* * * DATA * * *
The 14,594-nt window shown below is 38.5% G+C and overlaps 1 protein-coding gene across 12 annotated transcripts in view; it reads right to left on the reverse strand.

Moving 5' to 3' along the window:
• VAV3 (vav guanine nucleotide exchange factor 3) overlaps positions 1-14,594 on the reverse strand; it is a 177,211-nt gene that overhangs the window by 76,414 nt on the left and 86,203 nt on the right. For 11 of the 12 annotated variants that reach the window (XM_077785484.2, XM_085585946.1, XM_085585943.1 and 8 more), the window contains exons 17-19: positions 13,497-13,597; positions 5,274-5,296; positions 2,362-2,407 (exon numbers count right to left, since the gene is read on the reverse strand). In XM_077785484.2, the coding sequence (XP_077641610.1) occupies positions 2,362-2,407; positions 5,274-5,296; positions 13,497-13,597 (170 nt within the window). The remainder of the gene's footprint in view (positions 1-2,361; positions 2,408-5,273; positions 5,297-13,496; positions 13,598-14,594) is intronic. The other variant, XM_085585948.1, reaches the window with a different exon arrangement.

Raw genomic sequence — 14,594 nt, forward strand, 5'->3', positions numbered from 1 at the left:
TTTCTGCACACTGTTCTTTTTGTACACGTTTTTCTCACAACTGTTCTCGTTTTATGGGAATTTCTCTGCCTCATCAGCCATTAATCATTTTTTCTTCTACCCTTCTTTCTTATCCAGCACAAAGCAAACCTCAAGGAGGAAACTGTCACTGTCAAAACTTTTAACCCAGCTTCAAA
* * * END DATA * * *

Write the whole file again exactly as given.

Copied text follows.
The 14,594-nt window shown below is 38.5% G+C and overlaps 1 protein-coding gene across 12 annotated transcripts in view; it reads right to left on the reverse strand.

Moving 5' to 3' along the window:
• VAV3 (vav guanine nucleotide exchange factor 3) overlaps positions 1-14,594 on the reverse strand; it is a 177,211-nt gene that overhangs the window by 76,414 nt on the left and 86,203 nt on the right. For 11 of the 12 annotated variants that reach the window (XM_077785484.2, XM_085585946.1, XM_085585943.1 and 8 more), the window contains exons 17-19: positions 13,497-13,597; positions 5,274-5,296; positions 2,362-2,407 (exon numbers count right to left, since the gene is read on the reverse strand). In XM_077785484.2, the coding sequence (XP_077641610.1) occupies positions 2,362-2,407; positions 5,274-5,296; positions 13,497-13,597 (170 nt within the window). The remainder of the gene's footprint in view (positions 1-2,361; positions 2,408-5,273; positions 5,297-13,496; positions 13,598-14,594) is intronic. The other variant, XM_085585948.1, reaches the window with a different exon arrangement.

Raw genomic sequence — 14,594 nt, forward strand, 5'->3', positions numbered from 1 at the left:
TTTCTGCACACTGTTCTTTTTGTACACGTTTTTCTCACAACTGTTCTCGTTTTATGGGAATTTCTCTGCCTCATCAGCCATTAATCATTTTTTCTTCTACCCTTCTTTCTTATCCAGCACAAAGCAAACCTCAAGGAGGAAACTGTCACTGTCAAAACTTTTAACCCAGCTTCAAA